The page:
Testing for EMI (electromagnetic interference) is a critical step in product design due to FCC and CE regulations. In this article, we will look at MuRooms; modular metal rooms that significantly reduce outside EMI sources for testing and experimentation purposes.

EMC (electromagnetic compatibility) testing is a critical step in modern electronics product design. It is critical in design, from mobile devices to aerospace, to ensure device functionality, regardless of the types of EMI present.

EMC testing is also often compulsory for products to meet certain regulatory standards, especially when designing for applications that require RF functionality across any part of the electromagnetic spectrum, such as Wi-Fi or Bluetooth.

Actually getting a product to pass EMC regulations, however, can be challenging and is almost always a costly expense. This is why you should consider EMC compliance and EMI countermeasures early in your design.

 

SpaceX's ship, Crew Dragon, in an anechoic chamber for EMI testing. Image courtesy of Elon Musk

 

Luckily, resources for successful EMC testing continue to grow in type and number. The first line of defense, of course, is to use best design practices for EMC, such as the use of differential signals and stitching via. These tactics, however,  are no guarantees and even the most carefully engineered product can emit RF signals which violate emission laws.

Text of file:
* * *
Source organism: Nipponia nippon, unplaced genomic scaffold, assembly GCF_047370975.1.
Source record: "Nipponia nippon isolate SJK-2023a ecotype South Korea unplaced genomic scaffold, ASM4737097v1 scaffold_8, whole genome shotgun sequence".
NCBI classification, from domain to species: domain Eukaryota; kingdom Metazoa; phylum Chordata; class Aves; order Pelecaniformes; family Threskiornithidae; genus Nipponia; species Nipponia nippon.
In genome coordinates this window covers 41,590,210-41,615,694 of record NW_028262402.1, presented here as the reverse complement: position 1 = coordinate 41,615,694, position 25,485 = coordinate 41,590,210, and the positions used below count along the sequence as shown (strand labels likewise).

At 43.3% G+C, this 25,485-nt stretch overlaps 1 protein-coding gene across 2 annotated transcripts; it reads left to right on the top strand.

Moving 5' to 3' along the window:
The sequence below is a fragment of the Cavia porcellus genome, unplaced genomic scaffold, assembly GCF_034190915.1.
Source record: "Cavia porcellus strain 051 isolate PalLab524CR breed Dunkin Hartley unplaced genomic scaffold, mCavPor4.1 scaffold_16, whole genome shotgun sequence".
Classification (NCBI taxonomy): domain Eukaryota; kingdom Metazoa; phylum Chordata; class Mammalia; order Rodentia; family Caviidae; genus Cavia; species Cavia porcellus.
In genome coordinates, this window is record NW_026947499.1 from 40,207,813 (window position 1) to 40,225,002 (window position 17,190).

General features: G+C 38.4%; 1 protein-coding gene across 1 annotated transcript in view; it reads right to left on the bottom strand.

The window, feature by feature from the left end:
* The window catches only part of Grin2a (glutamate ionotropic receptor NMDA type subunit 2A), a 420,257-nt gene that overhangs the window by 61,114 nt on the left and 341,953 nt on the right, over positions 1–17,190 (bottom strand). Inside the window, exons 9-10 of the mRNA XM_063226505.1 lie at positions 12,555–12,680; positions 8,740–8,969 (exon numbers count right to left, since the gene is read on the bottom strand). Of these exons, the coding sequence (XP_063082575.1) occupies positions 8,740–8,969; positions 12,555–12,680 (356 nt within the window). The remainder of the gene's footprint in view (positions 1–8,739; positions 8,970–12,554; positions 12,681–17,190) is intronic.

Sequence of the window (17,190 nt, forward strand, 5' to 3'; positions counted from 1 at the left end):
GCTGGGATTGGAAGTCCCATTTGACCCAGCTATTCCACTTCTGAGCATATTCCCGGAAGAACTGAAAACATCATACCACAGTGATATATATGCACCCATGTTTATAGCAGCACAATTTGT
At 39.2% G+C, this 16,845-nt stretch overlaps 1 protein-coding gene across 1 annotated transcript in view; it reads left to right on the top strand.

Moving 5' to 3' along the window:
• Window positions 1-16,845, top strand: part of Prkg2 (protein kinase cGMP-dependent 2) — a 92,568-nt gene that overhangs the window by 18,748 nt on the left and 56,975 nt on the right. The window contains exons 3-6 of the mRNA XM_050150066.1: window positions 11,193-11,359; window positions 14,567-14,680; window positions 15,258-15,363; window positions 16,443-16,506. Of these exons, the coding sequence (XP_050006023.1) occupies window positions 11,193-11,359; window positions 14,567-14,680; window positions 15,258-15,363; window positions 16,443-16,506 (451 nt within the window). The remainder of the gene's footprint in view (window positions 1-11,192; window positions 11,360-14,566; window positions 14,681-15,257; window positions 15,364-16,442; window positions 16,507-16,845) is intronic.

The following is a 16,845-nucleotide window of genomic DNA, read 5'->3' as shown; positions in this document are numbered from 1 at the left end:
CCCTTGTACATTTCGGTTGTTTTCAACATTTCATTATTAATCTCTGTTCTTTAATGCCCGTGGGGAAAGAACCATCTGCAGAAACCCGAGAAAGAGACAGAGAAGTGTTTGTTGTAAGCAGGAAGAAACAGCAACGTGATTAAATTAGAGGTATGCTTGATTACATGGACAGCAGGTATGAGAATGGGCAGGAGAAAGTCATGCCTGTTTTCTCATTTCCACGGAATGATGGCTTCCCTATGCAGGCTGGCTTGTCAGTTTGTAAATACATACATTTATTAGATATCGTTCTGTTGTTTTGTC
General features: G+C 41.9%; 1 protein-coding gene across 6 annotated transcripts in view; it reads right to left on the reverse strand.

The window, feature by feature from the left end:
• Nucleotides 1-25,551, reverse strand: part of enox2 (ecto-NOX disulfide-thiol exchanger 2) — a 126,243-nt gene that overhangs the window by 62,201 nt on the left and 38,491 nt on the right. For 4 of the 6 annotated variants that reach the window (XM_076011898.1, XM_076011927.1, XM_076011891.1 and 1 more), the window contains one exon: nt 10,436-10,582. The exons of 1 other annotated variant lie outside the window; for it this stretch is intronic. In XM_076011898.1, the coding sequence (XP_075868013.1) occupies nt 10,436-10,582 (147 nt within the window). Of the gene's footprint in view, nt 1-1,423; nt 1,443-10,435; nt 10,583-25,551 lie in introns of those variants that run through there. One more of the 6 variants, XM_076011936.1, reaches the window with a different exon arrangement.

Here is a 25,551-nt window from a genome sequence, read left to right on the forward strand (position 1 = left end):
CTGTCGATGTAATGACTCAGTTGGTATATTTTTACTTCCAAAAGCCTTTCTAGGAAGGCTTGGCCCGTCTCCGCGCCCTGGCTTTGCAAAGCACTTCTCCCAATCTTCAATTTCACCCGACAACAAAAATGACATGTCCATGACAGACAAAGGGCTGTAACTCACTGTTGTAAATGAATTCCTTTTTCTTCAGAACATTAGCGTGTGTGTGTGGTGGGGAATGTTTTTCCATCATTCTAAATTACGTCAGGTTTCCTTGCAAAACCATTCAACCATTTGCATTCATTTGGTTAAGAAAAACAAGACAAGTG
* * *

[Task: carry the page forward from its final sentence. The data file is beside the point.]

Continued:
Here's some food for thought on how to handle the prospect of EMC testing in a design. 

 

Pre-Certified Components

While using pre-certified hardware doesn't guarantee that a device will be compliant with standards, it's often a step in the right direction. Many companies offer pre-certified components to help designers get their products to market faster. 

There are many pre-certified components and modules available, ranging from FCC certification to specific certifications for specific standards such as ZigBee or Thread.

For example, Silicon Labs just released a new Wi-Fi portfolio with pre-certified options. Some companies release pre-FCC-certified development kits, such as Digi International's Xbee3 embedded systems, including modems and connectivity modules. u-blox offers global pre-certification for devices in their NINA family of Wi-Fi and Bluetooth modules, including their NINA-W10.

 

The new Wi-Fi module family released by Silicon Labs. Image courtesy of Silicon Labs

 

Texas Instruments has a portfolio of pre-certified products, along with a handy whitepaper on how pre-certified components can help designers work with the "black magic" of RF. 

If you'd like to see a pre-certified module in action, check out our article on using a GT-tronics module to add BLE5 to a project

Even with pre-certification, however, EMC testing is necessary to ensure compliance.

 

Pre-Compliance In-House EMC Testing

While large corporations can often afford the cost of retesting products smaller business may not have the budget for more than a few tests.